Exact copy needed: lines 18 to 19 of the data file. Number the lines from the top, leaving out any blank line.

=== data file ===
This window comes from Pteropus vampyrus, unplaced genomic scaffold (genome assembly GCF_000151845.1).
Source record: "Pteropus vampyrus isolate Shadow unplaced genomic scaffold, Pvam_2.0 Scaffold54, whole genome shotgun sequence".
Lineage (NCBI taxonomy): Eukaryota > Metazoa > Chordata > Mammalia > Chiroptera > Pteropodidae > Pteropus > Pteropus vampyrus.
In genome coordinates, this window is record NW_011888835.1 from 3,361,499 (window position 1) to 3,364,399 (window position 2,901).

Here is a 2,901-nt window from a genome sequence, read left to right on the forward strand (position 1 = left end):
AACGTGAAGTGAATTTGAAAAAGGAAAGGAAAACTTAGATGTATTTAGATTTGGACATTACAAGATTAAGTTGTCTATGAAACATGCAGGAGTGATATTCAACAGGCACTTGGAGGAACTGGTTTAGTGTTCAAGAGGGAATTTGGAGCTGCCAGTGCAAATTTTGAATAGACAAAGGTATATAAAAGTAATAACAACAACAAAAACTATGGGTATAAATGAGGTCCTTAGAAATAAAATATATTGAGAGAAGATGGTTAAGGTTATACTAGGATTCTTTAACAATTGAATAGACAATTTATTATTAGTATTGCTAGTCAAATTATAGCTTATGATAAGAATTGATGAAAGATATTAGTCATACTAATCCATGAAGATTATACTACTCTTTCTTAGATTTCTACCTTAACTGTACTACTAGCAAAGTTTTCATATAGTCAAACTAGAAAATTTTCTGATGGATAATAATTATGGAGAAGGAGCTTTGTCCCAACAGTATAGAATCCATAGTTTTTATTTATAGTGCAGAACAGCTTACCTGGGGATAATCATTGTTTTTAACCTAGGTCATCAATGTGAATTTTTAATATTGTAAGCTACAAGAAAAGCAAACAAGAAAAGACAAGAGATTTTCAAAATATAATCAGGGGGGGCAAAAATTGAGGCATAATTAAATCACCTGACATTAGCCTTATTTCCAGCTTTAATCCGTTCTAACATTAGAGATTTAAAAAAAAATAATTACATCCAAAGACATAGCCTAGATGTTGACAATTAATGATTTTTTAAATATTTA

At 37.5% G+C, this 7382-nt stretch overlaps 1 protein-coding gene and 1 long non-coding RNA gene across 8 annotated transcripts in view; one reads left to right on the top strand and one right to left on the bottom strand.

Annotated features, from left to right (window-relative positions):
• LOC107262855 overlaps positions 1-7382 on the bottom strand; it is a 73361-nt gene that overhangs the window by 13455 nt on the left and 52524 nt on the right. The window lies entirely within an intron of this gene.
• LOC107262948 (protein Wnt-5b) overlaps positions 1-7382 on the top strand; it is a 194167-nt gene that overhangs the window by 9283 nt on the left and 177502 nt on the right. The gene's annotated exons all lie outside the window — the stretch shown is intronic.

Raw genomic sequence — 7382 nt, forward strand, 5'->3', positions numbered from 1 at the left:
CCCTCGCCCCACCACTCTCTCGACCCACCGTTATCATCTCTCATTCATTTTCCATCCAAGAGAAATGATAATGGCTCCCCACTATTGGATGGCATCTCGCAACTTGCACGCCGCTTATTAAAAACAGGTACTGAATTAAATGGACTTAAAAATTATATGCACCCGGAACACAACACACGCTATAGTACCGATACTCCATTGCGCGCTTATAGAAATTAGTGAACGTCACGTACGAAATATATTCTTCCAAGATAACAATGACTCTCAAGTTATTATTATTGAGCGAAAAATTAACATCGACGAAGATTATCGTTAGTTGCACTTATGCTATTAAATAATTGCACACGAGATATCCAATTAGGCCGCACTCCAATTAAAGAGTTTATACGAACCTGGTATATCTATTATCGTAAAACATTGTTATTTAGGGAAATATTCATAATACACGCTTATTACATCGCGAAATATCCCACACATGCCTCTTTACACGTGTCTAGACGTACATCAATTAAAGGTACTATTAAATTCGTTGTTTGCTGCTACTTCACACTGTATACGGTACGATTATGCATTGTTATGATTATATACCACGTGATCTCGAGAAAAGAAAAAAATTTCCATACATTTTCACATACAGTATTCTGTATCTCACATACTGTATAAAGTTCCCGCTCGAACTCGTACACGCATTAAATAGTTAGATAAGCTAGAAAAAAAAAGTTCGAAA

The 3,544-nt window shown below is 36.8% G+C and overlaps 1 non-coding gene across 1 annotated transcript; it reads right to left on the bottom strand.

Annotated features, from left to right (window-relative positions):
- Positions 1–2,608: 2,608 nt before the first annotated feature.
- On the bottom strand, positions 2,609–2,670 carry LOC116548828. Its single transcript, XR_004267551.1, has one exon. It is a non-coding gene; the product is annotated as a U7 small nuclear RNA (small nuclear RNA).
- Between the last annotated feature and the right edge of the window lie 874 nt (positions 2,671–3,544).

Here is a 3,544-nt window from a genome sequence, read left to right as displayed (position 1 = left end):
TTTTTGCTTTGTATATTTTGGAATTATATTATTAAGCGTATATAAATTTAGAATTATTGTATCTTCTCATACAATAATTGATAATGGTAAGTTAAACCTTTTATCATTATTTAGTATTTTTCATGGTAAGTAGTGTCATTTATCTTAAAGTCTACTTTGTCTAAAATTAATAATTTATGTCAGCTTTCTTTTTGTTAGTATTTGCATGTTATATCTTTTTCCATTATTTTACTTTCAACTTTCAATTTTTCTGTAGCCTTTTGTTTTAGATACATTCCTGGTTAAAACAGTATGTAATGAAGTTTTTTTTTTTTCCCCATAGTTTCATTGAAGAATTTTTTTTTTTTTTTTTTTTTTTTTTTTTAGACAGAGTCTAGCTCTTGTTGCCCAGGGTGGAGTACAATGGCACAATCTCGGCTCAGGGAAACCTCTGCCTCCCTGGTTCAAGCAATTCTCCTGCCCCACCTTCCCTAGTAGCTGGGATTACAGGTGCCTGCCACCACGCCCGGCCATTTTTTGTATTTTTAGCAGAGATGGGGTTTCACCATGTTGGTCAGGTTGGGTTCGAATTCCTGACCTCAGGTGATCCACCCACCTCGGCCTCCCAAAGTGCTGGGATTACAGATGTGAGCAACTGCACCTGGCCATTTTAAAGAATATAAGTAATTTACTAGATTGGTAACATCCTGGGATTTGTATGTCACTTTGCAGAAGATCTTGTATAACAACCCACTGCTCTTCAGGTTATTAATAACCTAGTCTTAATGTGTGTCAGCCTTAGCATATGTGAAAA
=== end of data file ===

Here is a 3,544-nt window from a genome sequence, read left to right as displayed (position 1 = left end):
TTTTTGCTTTGTATATTTTGGAATTATATTATTAAGCGTATATAAATTTAGAATTATTGTATCTTCTCATACAATAATTGATAATGGTAAGTTAAACCTTTTATCATTATTTAGTATTTTTCATGGTAAGTAGTGTCATTTATCTTAAAGTCTACTTTGTCTAAAATTAATAATTTATGTCAGCTTTCTTTTTGTTAGTATTTGCATGTTATATCTTTTTCCATTATTTTACTTTCAACTTTCAATTTTTCTGTAGCCTTTTGTTTTAGATACATTCCTGGTTAAAACAGTATGTAATGAAGTTTTTTTTTTTTCCCCATAGTTTCATTGAAGAATTTTTTTTTTTTTTTTTTTTTTTTTTTTTAGACAGAGTCTAGCTCTTGTTGCCCAGGGTGGAGTACAATGGCACAATCTCGGCTCAGGGAAACCTCTGCCTCCCTGGTTCAAGCAATTCTCCTGCCCCACCTTCCCTAGTAGCTGGGATTACAGGTGCCTGCCACCACGCCCGGCCATTTTTTGTATTTTTAGCAGAGATGGGGTTTCACCATGTTGGTCAGGTTGGGTTCGAATTCCTGACCTCAGGTGATCCACCCACCTCGGCCTCCCAAAGTGCTGGGATTACAGATGTGAGCAACTGCACCTGGCCATTTTAAAGAATATAAGTAATTTACTAGATTGGTAACATCCTGGGATTTGTATGTCACTTTGCAGAAGATCTTGTATAACAACCCACTGCTCTTCAGGTTATTAATAACCTAGTCTTAATGTGTGTCAGCCTTAGCATATGTGAAAA